I don't know if any of you are like me, but sometimes I see things in a game's design and I sit here and I think "I wonder why this is like this..." And the other day I was tinkering around with Breath of Fire 1 and I remembered an interesting little fact: The Attack, Defense, and Speed values all have hard-caps of 511. Breath of Fire 2 also does this, and I'm pretty sure I've seen it in other games as well. Now, before I go further, I'm going to have to give you the cliff notes version on the Hexadecimal Counting System. Basically, Hex is a Base-16 (not Base-10 that we're used to) system where each digit has a maximum of 16 values instead of 10 values. A Base 10 (also known as 'decimal') starts at 0 and goes up to 9. When you add one, you get 10, and so on and so forth, 19->20, 29->39, 99->100. We all know the drill. Hexadecimal, however... 0->9 remains the same, but after that... 9+1 = A A+1 = B .. E+1=F (15 in Decimal) F+1 = 10 (16) 1F+1 = 20 (32) 2F+1= 30 (48) ... 9F+1 = A0 (160) .. FF+1 = 100 (256) Therefore, it is easy to see why you see so many "255" limits in older games: they only allowed two digits in Hex to store that number, and therefore the game will not allow (and isn't able to!) hold more than 255 (256 if you started counting from 1 instead of 0) of any given value. But... this thread is about 511. You might be thinking "well, okay, that's FFF, right?" No... actually, not. FFF is 4095. If they had allowed a third digit, then the maximum should be 4095. As a little aside, FFFF is 65535, another commonly seen cap in older games as well. So, let's get on with why I believe a 511 cap exists. I sat in my chair thinking about this. First I thought, well maybe they simply devoted three digits and made the game stop at 511 because of balance reasons, but then I shook my head, and went "no, probably not... it'd either be 999 (for screen UI space) or maybe 500 if it's an arbitrary cap, but 511 makes no sense from a balance standpoint. Then.... I noticed something. FF is 255 right? 255+255 = 510. But yet, 255+256 = 511. Wait a minute... I know what they did. Or at least I think I know what they did. I'm willing to bet that they used a Boolean Bit. A Boolean Bit is basically a bit (one single 0 or 1 in Binary) that can hold one of two values: True or False, Yes or No, 0 or 1. In Binary (which I will not cover here), you would need two Bytes (1 Byte = 8 Bits) to store a two-digit hexadecimal value. So, FF is 16 Bits (1111 1111 1111 1111). If you wanted the Attack/Defense/Speed values to go above 256, you could use the next size up, FFFF (I am not sure FFF is even possible in a programming language; I have never seen a cap of 4095 in gaming so I'm going to assume it's not possible), you would need double the bits. You'd need 32 bits (1111 1111 1111 1111 1111 1111 1111 1111) to store that data. Unless.... You use a Boolean Bit. Basically, the way this works, is that you have one single Bit, a 0/1 and your 16 bits to store the number and that would look like this: 1111 1111 1111 1111 1 That's better than adding all of those other ones if you want to conserve space taken up in the memory and/or save file, right? In Breath of Fire, you have 8 characters and each one has three values that need saved/calculated, so by doing this you are saving 15 bits per character which is a total of 120 bits. That's a decent number of bits for a SNES cartridge. So how does this actually work? Well... If the Value is between 1 and 255 (for example, 89): Boolean: 0 Value: 89 Result: 89 Nothing changes. If the value is 256: Boolean: 1 Value: 0 Result: 256 See what I did there? Basically the game is asking itself "Is the Boolean 1? If so, add 256 to the value." So let's try this next one: Boolean: 1 Value: 89 Result: 345. Now for the maximum: Boolean: 1 Value: 255 Result: 511 And there you have it. If you ever see something in a game that has a cap of 510 or 511, this is likely how/why they did it.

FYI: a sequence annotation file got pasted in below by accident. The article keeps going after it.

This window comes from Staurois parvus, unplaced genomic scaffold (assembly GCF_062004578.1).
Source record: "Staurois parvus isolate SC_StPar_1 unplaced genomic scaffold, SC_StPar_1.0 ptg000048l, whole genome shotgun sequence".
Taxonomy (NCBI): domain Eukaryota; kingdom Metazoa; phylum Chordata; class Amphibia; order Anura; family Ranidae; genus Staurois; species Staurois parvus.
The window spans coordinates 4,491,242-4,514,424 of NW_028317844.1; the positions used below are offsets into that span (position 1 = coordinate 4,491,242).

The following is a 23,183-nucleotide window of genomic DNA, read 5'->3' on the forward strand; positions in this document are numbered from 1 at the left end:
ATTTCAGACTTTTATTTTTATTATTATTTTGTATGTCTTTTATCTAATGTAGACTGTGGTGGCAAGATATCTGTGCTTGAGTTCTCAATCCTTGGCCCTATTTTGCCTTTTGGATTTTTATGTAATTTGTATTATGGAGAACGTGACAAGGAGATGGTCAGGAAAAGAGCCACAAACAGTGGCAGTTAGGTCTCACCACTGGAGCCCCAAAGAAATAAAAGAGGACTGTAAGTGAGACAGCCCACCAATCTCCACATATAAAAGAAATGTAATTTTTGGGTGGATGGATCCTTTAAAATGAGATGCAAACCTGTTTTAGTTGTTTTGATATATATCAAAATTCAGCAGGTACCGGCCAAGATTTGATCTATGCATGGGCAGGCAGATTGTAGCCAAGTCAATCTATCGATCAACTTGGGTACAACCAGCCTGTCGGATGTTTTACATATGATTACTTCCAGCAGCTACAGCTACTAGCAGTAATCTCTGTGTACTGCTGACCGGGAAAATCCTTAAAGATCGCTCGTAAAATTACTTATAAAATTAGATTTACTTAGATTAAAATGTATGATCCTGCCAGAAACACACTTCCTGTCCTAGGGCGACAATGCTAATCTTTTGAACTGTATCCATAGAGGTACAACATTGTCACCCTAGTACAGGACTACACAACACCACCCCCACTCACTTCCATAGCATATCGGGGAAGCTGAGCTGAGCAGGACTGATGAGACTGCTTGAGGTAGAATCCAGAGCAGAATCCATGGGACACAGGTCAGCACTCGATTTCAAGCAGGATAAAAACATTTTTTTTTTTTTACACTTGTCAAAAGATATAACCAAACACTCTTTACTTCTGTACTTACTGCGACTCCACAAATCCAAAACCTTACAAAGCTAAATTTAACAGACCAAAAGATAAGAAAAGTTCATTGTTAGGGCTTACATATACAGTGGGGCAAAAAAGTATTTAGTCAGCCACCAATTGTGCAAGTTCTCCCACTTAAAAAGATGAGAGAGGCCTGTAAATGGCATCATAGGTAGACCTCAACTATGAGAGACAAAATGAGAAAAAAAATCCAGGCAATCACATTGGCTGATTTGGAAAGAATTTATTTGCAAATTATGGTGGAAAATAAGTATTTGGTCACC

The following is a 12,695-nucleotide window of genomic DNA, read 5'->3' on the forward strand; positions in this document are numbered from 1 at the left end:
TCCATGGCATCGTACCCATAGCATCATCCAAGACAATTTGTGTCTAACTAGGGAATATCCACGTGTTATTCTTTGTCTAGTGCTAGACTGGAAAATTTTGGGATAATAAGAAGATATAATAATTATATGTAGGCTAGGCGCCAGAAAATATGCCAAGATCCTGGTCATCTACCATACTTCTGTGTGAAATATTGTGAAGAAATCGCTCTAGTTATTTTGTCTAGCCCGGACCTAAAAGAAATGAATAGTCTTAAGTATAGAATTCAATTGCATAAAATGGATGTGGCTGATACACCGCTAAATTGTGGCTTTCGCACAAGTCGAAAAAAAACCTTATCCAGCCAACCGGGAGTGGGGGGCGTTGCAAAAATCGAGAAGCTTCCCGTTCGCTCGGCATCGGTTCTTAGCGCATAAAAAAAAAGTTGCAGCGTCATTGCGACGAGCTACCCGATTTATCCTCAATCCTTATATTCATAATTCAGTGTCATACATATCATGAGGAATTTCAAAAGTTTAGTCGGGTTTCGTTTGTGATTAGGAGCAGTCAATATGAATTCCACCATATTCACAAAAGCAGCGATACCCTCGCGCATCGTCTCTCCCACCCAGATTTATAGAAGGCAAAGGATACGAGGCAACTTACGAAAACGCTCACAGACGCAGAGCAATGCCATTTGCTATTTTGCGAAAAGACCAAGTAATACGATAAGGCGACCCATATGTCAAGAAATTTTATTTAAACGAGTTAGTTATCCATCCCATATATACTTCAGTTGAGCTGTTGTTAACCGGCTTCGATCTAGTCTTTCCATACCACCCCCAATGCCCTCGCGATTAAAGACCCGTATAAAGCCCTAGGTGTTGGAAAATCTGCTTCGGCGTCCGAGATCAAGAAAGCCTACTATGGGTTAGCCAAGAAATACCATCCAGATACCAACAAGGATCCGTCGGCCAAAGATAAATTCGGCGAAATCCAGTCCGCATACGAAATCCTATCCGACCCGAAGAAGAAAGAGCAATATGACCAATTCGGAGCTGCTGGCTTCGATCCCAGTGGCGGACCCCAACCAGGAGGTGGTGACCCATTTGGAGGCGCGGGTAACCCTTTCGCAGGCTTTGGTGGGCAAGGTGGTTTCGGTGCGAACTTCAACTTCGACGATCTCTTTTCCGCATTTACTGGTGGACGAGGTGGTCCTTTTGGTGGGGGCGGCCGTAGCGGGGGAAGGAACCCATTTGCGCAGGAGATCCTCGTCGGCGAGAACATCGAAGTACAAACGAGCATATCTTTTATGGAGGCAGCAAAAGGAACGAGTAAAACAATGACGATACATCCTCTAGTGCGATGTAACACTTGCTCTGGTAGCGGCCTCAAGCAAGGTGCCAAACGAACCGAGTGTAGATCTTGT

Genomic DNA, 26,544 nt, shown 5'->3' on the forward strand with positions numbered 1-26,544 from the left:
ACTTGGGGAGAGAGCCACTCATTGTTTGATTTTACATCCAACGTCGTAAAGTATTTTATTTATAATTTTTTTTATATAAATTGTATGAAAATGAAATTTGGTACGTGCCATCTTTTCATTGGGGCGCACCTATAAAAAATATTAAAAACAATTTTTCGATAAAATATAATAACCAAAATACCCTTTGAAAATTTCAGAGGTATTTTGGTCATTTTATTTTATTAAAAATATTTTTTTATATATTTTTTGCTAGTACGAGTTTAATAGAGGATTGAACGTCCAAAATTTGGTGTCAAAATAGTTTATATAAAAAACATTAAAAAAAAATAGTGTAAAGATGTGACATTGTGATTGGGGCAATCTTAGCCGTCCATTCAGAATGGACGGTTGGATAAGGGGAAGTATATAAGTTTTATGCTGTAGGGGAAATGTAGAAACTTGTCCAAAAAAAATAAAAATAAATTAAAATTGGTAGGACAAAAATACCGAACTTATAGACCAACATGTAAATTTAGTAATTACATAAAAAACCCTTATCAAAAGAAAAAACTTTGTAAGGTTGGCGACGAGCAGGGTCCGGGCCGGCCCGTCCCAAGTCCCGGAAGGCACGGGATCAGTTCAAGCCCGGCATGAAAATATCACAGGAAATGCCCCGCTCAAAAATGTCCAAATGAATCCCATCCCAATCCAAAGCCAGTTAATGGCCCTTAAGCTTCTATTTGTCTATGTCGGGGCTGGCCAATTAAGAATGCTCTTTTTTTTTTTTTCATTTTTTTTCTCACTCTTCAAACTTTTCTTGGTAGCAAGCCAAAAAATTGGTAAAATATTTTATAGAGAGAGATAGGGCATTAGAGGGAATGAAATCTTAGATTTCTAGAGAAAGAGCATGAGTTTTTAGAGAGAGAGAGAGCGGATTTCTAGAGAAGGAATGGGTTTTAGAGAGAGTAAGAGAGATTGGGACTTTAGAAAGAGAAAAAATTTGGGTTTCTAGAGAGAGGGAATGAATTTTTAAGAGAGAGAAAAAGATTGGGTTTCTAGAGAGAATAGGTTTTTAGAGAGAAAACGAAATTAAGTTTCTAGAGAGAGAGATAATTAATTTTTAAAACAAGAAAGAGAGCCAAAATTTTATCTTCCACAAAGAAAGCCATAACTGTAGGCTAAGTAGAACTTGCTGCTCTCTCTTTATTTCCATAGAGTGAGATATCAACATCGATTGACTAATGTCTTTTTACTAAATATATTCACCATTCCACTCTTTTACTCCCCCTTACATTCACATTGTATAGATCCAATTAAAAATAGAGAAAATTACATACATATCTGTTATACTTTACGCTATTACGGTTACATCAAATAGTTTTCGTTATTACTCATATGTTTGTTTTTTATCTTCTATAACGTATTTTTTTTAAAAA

2^8 = 256, that is to say the ninth bit in a binary number 1 0000 0000 represents 256. As you've mentioned, there are no convenient representations of three nibbles (4-bits) but there is hardware support for 4 nibbles, two bites, one word: 0000 0001 0000 0000 = 256. The value 512 is the next bit over: 0000 0010 0000 0000 = 512, and 511 is the binary equivalent of all nines up to just before that digit: 0000 0001 1111 1111 = 511 Perhaps a 16-bit word or 32-bit double-word is being used for more than one purpose, so that the first nine bits are used to store one value, and the remaining bits are used for an entirely different purpose. That can be achieved by a process called masking, where the variable is ANDed against a series of bits that we wish to look at. For example we could get the value of the first nine bits by saying result = variable AND 0x1FF (0000 0001 1111 1111). I'd avoid such storage space optimization though, because it's a space/processing time trade-off, and also brings the ceiling into the picture to be bumped into if the range is insufficient.

So which is better overall? The method you talk about here, or the one I proposed above using a boolean?

I think you've discovered and described the function of the ninth bit in a binary number, the count of whether to add 256 to the total or not. And as such it seems like the most efficient storage mechanism possible.

Ahh, okay, cool. I dunno why, that scenario just came out of nowhere when I was just sitting here thinking 'why 511...?' and *boom* I got the idea out of nowhere hehe.